- Rogozin is the first Russian space agency chief to resort to a police report against hostile journalists. Late last year, the agency’s spokesman, Vladimir Ustimenko, said in an interview that Roscosmos is being targeted in an “information attack” designed to keep Russia from “regaining its leadership in space by depicting the agency as a “state corporation bloated on federal money.” Rogozin later endorsed these remarks, blaming the attack on industry competitors and unprofessional reporters.
A St. Petersburg court has sentenced Vladimir Barsukov, born Vladimir Kumarin, to 12 years in a high-security prison for founding a criminal society. Barsukov is known as a leader of the so-called Tambov gang, which rose to be one of the most notorious criminal organizations in Russia beginning in the late 1990s. The gang leader had previously been sentenced to 23 years for murder and will spend a total of 24 years behind bars. His accomplice Vyacheslav Drokov received an identical sentence for founding a criminal society and will spend 21 years in a prison colony overall. The sentences come amid an effort on the part of the Putin administration and the State Duma to make holding leadership positions in criminal groups a crime in its own right even for non-founders.
Russian senators are entertaining the idea of resurrecting the country’s vytrezviteli (sobering-up centers, or drunk tanks) and empowering the police to lock up people caught intoxicated in public. Under the new proposal, those who spend a night in the tank would be forced to pay for their stay, though lawmakers have yet to draft a mechanism for extracting these payments. Russia’s first “haven for the inebriated” appeared in 1902, but drunk tanks weren’t common until the Soviet era, when the standard procedure involved a medical exam, a cold shower, and a few hours of sleep in a shared room, for which residents were charged a fee. Police guards often allowed violence, and anti-government demonstrators were sometimes locked up here during the USSR’s “Era of Stagnation,” from the early 1970s to the mid-1980s. As the Federation Council moves forward with its initiative, Meduza translates journal entries published by the project Prozhito, written by people who had brushes with the drunk tanks of the Soviet Union.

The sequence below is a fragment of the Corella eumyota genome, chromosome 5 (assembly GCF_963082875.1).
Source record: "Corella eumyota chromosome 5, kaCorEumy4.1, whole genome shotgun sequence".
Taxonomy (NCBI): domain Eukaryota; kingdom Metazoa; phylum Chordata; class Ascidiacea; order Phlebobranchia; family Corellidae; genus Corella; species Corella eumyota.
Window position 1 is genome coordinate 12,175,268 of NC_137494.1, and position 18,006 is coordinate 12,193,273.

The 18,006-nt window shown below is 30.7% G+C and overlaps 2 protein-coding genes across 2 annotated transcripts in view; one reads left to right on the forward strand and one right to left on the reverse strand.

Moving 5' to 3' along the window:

Read Meduza's translation here: “Journal entries from life in the USSR’s drunk tanks”
In an op-ed for Republic, columnist Oleg Kashin marvels that RFE/RL might finally become more palatable to “average contemporary Russian readers” thanks to budget cuts proposed by the Trump administration that would eliminate the broadcaster’s Georgian, Tatar-Bashkir, and North Caucasus language services.
Kashin offers a mix of praise and criticism for Radio Liberty, arguing that the outlet has benefited from the demise of Russia’s own free press, and is now one of only a handful of publications where the country’s independent journalists can still find a job. He describes this labor environment as an “ecosystem” distinct from a market, explaining that independent journalism isn’t an exclusively trade-based enterprise where reporters write the stories demanded by their employers. Throughout the past 20 years, creeping state control and expectations of editorial loyalty have driven independent journalists from the media’s commanding heights to more peripheral outlets, reshaping the industry’s landscape and revitalizing foreign publications like RFE/RL. All this is generally good news for the U.S. project, which gets better, more desperate talent than it would attract, if Russia’s homegrown media better accommodated independent reporters.
But Kashin has a problem with Radio Liberty, and he channels Aleksandr Solzhenitsyn when explaining it, arguing that RFE/RL’s smaller language services are vestiges of Dwight Eisenhower's commitment to “captive nations,” which calls for amplifying the voices of oppressed peoples within the borders of what was the USSR. For Kashin, this means “grotesque stories” about invented nations (like Cossackia) and sympathetic coverage of radicals and separatists in modern-day Russia’s ethnic enclaves.
This supposed dark side of Radio Svoboda means that first-class journalists like Ivan Tolstoy, Dmitry Volchek, and Andrey Shary have to endure “coexistence” with “nasty” reporting that turns off most Russians. In this sense, Kashin suggests that RFE/RL reporters have to stomach “adjacency” with objectionable content, not unlike the regime-loyal staff who accept jobs at state-run publications.